The last time I heard a war story it came from my Grandfather. He is kind of a "uphill to school both ways" kind of story teller, so it was easy to assume some of the gory details had been inflated. The Telling Project
, a play performed by eight veterans
, made me wish I had listened more to him—and maybe asked a few more questions of the other veterans in my life.
The play, performed at PSU last night, follows the stories of the eight actors from enlisting in the military to combat to the difficulties of re-integrating into civilized society.
The seemingly simple concept works to bridge the gap
between two very distinct groups of people : those who have been to war, and those who haven't.
The stories are raw, honest, and even humorous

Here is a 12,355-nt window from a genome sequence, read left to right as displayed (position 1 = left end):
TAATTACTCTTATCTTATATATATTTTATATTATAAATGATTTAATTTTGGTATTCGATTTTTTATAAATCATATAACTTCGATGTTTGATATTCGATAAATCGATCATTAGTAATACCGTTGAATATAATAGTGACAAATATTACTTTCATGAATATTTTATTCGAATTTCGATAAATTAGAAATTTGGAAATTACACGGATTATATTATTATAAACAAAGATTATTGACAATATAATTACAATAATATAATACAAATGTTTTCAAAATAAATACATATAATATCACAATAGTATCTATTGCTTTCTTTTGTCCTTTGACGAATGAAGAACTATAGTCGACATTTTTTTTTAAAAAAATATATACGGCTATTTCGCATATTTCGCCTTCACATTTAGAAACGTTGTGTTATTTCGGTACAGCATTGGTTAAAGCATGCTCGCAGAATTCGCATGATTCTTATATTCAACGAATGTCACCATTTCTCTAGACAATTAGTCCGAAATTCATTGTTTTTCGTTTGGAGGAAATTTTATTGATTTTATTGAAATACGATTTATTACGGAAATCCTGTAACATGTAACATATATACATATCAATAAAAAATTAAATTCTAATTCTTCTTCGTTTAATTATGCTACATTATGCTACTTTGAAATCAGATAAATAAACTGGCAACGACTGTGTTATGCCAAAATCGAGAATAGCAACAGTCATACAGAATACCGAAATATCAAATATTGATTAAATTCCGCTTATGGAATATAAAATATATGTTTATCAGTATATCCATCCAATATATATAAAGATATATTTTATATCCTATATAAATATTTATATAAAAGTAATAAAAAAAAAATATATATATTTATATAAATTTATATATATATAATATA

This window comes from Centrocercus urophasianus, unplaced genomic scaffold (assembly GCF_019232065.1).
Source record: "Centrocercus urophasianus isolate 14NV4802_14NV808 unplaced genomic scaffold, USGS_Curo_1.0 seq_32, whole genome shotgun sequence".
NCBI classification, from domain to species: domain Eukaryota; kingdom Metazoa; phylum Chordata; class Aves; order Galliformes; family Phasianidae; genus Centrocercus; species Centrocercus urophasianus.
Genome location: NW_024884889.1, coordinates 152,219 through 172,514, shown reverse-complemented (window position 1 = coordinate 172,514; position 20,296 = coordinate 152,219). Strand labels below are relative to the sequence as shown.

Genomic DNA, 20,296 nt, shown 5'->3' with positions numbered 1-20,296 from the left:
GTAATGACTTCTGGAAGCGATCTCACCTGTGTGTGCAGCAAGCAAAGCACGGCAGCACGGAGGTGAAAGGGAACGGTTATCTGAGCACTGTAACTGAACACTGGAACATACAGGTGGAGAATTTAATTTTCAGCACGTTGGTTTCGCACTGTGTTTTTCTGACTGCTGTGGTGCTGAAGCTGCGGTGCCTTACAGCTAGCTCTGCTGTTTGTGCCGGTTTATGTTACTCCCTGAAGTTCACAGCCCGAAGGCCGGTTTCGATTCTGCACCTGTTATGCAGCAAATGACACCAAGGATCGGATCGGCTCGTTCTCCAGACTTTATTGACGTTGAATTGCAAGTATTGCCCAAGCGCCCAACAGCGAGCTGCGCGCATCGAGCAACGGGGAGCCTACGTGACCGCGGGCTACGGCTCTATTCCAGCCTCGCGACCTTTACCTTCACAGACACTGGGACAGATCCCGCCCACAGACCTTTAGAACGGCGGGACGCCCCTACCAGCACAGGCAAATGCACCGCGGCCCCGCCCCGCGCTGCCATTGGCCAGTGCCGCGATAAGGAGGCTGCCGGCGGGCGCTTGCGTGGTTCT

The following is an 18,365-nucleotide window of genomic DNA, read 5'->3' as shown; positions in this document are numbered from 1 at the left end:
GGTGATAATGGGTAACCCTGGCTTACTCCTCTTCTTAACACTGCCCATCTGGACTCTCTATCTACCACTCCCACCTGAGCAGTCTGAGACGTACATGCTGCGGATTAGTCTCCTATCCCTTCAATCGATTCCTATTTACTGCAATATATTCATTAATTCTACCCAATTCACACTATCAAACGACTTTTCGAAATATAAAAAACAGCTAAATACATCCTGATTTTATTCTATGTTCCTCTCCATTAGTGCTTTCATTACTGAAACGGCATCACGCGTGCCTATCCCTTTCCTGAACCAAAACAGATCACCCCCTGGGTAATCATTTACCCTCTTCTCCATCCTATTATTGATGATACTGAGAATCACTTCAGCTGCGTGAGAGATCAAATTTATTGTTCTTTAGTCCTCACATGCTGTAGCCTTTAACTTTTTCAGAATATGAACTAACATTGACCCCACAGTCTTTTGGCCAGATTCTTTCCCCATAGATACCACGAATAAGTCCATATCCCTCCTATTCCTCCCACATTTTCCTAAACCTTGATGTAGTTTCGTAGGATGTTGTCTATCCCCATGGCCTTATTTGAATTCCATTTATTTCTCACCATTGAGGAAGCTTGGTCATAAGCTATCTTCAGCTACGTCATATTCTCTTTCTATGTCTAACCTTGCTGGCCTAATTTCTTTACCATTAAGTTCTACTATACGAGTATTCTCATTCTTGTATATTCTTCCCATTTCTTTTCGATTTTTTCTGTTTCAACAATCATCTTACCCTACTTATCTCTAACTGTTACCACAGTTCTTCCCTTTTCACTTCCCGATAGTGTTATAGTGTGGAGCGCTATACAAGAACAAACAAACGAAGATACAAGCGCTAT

like when Brian Friend confessed he had hid an injury from his family, so as not to worry them. His mother found a photo online of him being awarded a purple heart
while deployed—and promptly told him he would be grounded when he returned.
Other stories were not so comical - Joe Martin Cantrell spoke of an accidental collision his Naval vessel had with innocent Vietnamese
and his co-worker's callous response. Arturo Franco admits his treatment of POWs
still haunts him today. Jeremiah Washburn still holds a grudge against his middle-eastern neighbors
, each day seeing his daughter's classmates as the same people who took the lives of five "brothers."
The project, originally produced in Eugene, is working to expand the show to other communities
, hoping ultimately to help ease the difficulties Veterans have readjusting to civilian life. Although no other performances are currently scheduled, links to sponsors and requests for shows can be found on the project's website